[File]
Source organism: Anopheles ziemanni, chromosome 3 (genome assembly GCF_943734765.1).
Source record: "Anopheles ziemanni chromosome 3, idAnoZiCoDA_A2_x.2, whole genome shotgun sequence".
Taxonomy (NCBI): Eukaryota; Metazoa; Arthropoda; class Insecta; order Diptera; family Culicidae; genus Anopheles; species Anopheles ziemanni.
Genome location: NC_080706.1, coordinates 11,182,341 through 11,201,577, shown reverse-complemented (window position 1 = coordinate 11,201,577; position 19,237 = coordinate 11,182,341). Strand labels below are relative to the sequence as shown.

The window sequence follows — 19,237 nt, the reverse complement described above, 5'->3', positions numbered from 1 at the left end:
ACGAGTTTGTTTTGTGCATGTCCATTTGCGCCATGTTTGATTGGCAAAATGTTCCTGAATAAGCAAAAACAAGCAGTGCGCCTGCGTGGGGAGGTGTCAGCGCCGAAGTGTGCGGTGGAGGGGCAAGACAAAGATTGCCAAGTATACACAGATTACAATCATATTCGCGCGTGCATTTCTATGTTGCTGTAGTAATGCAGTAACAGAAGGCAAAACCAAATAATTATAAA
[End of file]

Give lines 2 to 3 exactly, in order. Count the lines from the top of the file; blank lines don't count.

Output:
Source record: "Anopheles ziemanni chromosome 3, idAnoZiCoDA_A2_x.2, whole genome shotgun sequence".
Taxonomy (NCBI): Eukaryota; Metazoa; Arthropoda; class Insecta; order Diptera; family Culicidae; genus Anopheles; species Anopheles ziemanni.